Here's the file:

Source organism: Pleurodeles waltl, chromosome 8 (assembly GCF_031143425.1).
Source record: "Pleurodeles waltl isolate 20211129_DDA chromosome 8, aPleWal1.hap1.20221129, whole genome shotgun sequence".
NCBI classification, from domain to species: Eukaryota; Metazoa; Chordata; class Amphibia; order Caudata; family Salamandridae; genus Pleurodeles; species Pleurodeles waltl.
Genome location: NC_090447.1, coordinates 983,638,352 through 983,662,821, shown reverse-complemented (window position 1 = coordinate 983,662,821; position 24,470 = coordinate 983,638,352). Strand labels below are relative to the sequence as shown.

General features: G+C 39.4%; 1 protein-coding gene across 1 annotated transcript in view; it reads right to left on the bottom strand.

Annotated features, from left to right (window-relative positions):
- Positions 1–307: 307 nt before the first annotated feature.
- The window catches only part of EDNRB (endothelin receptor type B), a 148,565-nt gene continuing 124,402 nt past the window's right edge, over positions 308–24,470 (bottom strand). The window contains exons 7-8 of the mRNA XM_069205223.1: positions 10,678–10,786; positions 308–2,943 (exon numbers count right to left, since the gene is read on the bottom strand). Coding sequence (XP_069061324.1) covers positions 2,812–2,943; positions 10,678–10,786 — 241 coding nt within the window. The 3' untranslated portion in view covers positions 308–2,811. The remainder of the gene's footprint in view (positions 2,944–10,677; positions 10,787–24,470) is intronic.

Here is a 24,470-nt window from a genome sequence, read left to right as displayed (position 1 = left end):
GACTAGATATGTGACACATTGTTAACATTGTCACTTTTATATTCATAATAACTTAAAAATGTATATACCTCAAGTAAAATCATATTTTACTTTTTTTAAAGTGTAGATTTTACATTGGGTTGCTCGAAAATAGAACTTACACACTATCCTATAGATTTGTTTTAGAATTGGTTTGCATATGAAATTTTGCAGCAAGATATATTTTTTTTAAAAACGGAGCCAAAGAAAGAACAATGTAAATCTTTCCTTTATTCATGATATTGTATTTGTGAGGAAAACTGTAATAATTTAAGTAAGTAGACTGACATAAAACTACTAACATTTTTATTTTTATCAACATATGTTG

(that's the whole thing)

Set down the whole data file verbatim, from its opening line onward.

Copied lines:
Source organism: Pleurodeles waltl, chromosome 8 (assembly GCF_031143425.1).
Source record: "Pleurodeles waltl isolate 20211129_DDA chromosome 8, aPleWal1.hap1.20221129, whole genome shotgun sequence".
NCBI classification, from domain to species: Eukaryota; Metazoa; Chordata; class Amphibia; order Caudata; family Salamandridae; genus Pleurodeles; species Pleurodeles waltl.
Genome location: NC_090447.1, coordinates 983,638,352 through 983,662,821, shown reverse-complemented (window position 1 = coordinate 983,662,821; position 24,470 = coordinate 983,638,352). Strand labels below are relative to the sequence as shown.

General features: G+C 39.4%; 1 protein-coding gene across 1 annotated transcript in view; it reads right to left on the bottom strand.

Annotated features, from left to right (window-relative positions):
- Positions 1–307: 307 nt before the first annotated feature.
- The window catches only part of EDNRB (endothelin receptor type B), a 148,565-nt gene continuing 124,402 nt past the window's right edge, over positions 308–24,470 (bottom strand). The window contains exons 7-8 of the mRNA XM_069205223.1: positions 10,678–10,786; positions 308–2,943 (exon numbers count right to left, since the gene is read on the bottom strand). Coding sequence (XP_069061324.1) covers positions 2,812–2,943; positions 10,678–10,786 — 241 coding nt within the window. The 3' untranslated portion in view covers positions 308–2,811. The remainder of the gene's footprint in view (positions 2,944–10,677; positions 10,787–24,470) is intronic.

Here is a 24,470-nt window from a genome sequence, read left to right as displayed (position 1 = left end):
GACTAGATATGTGACACATTGTTAACATTGTCACTTTTATATTCATAATAACTTAAAAATGTATATACCTCAAGTAAAATCATATTTTACTTTTTTTAAAGTGTAGATTTTACATTGGGTTGCTCGAAAATAGAACTTACACACTATCCTATAGATTTGTTTTAGAATTGGTTTGCATATGAAATTTTGCAGCAAGATATATTTTTTTTAAAAACGGAGCCAAAGAAAGAACAATGTAAATCTTTCCTTTATTCATGATATTGTATTTGTGAGGAAAACTGTAATAATTTAAGTAAGTAGACTGACATAAAACTACTAACATTTTTATTTTTATCAACATATGTTG